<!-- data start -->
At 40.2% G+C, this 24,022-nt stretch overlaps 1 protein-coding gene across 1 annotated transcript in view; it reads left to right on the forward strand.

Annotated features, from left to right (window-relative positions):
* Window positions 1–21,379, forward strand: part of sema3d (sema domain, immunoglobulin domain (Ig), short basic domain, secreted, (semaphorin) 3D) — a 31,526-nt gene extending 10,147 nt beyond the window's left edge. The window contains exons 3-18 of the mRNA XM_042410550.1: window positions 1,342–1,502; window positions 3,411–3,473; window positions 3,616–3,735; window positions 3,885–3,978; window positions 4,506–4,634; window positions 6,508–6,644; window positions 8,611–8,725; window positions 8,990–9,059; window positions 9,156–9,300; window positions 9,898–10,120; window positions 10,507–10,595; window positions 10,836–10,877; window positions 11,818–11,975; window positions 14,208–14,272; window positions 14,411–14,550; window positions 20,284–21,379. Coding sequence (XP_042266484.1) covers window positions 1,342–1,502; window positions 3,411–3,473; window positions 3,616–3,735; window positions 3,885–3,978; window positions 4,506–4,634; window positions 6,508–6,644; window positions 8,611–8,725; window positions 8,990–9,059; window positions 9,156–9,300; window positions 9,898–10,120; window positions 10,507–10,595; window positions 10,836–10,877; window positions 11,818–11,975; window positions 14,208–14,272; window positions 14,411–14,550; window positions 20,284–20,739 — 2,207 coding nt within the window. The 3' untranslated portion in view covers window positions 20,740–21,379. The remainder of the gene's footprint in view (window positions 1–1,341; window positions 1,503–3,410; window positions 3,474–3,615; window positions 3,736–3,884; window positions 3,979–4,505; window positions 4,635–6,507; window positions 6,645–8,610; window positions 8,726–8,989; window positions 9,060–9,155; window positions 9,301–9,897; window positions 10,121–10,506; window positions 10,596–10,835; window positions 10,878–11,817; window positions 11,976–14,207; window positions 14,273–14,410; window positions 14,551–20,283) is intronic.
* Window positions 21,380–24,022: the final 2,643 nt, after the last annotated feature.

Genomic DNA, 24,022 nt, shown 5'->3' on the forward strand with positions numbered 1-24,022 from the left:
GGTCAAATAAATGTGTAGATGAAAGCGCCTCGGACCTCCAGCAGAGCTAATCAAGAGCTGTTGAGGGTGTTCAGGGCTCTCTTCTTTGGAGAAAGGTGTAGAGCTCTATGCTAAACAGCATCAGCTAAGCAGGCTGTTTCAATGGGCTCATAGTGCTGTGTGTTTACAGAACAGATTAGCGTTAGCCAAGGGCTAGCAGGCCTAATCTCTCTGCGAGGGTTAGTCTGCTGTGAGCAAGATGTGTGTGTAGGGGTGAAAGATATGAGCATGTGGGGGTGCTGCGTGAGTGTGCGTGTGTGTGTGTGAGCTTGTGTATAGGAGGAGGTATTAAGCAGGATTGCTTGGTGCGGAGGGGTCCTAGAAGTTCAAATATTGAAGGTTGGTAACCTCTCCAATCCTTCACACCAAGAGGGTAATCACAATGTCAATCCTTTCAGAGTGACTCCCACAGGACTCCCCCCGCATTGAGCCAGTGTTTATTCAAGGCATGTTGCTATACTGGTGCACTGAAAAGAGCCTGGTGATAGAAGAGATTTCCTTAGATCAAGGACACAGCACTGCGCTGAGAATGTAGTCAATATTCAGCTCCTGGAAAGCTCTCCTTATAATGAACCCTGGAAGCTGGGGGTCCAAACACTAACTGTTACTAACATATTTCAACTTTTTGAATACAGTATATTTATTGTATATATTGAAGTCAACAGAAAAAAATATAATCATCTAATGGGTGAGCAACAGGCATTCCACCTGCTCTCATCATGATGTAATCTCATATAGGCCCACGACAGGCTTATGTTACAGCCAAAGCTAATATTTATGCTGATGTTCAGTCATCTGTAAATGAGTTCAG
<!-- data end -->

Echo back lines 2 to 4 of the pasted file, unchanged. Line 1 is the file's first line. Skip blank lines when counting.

Annotated features, from left to right (window-relative positions):
* Window positions 1–21,379, forward strand: part of sema3d (sema domain, immunoglobulin domain (Ig), short basic domain, secreted, (semaphorin) 3D) — a 31,526-nt gene extending 10,147 nt beyond the window's left edge. The window contains exons 3-18 of the mRNA XM_042410550.1: window positions 1,342–1,502; window positions 3,411–3,473; window positions 3,616–3,735; window positions 3,885–3,978; window positions 4,506–4,634; window positions 6,508–6,644; window positions 8,611–8,725; window positions 8,990–9,059; window positions 9,156–9,300; window positions 9,898–10,120; window positions 10,507–10,595; window positions 10,836–10,877; window positions 11,818–11,975; window positions 14,208–14,272; window positions 14,411–14,550; window positions 20,284–21,379. Coding sequence (XP_042266484.1) covers window positions 1,342–1,502; window positions 3,411–3,473; window positions 3,616–3,735; window positions 3,885–3,978; window positions 4,506–4,634; window positions 6,508–6,644; window positions 8,611–8,725; window positions 8,990–9,059; window positions 9,156–9,300; window positions 9,898–10,120; window positions 10,507–10,595; window positions 10,836–10,877; window positions 11,818–11,975; window positions 14,208–14,272; window positions 14,411–14,550; window positions 20,284–20,739 — 2,207 coding nt within the window. The 3' untranslated portion in view covers window positions 20,740–21,379. The remainder of the gene's footprint in view (window positions 1–1,341; window positions 1,503–3,410; window positions 3,474–3,615; window positions 3,736–3,884; window positions 3,979–4,505; window positions 4,635–6,507; window positions 6,645–8,610; window positions 8,726–8,989; window positions 9,060–9,155; window positions 9,301–9,897; window positions 10,121–10,506; window positions 10,596–10,835; window positions 10,878–11,817; window positions 11,976–14,207; window positions 14,273–14,410; window positions 14,551–20,283) is intronic.
* Window positions 21,380–24,022: the final 2,643 nt, after the last annotated feature.